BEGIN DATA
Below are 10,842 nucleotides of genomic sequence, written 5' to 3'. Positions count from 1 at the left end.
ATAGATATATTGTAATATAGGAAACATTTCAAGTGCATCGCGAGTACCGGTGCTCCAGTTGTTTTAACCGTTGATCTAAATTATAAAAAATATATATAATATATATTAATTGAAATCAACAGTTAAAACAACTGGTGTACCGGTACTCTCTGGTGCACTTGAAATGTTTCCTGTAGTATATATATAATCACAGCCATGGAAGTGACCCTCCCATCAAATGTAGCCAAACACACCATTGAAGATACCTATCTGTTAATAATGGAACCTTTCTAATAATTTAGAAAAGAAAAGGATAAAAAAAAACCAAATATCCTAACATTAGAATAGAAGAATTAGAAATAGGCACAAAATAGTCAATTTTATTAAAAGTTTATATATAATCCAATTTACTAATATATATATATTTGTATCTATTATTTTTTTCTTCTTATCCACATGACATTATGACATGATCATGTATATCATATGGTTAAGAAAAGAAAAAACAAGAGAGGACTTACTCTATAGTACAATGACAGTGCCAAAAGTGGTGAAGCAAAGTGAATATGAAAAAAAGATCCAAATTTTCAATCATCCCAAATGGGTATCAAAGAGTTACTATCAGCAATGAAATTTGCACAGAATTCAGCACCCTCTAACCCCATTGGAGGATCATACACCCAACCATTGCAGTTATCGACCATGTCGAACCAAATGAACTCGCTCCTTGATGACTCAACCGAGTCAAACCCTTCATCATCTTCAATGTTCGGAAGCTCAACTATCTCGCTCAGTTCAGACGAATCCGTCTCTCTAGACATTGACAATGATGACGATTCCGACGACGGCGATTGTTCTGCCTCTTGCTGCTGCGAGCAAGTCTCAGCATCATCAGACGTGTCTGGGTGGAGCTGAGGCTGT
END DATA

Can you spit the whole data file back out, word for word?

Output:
Below are 10,842 nucleotides of genomic sequence, written 5' to 3'. Positions count from 1 at the left end.
ATAGATATATTGTAATATAGGAAACATTTCAAGTGCATCGCGAGTACCGGTGCTCCAGTTGTTTTAACCGTTGATCTAAATTATAAAAAATATATATAATATATATTAATTGAAATCAACAGTTAAAACAACTGGTGTACCGGTACTCTCTGGTGCACTTGAAATGTTTCCTGTAGTATATATATAATCACAGCCATGGAAGTGACCCTCCCATCAAATGTAGCCAAACACACCATTGAAGATACCTATCTGTTAATAATGGAACCTTTCTAATAATTTAGAAAAGAAAAGGATAAAAAAAAACCAAATATCCTAACATTAGAATAGAAGAATTAGAAATAGGCACAAAATAGTCAATTTTATTAAAAGTTTATATATAATCCAATTTACTAATATATATATATTTGTATCTATTATTTTTTTCTTCTTATCCACATGACATTATGACATGATCATGTATATCATATGGTTAAGAAAAGAAAAAACAAGAGAGGACTTACTCTATAGTACAATGACAGTGCCAAAAGTGGTGAAGCAAAGTGAATATGAAAAAAAGATCCAAATTTTCAATCATCCCAAATGGGTATCAAAGAGTTACTATCAGCAATGAAATTTGCACAGAATTCAGCACCCTCTAACCCCATTGGAGGATCATACACCCAACCATTGCAGTTATCGACCATGTCGAACCAAATGAACTCGCTCCTTGATGACTCAACCGAGTCAAACCCTTCATCATCTTCAATGTTCGGAAGCTCAACTATCTCGCTCAGTTCAGACGAATCCGTCTCTCTAGACATTGACAATGATGACGATTCCGACGACGGCGATTGTTCTGCCTCTTGCTGCTGCGAGCAAGTCTCAGCATCATCAGACGTGTCTGGGTGGAGCTGAGGCTGT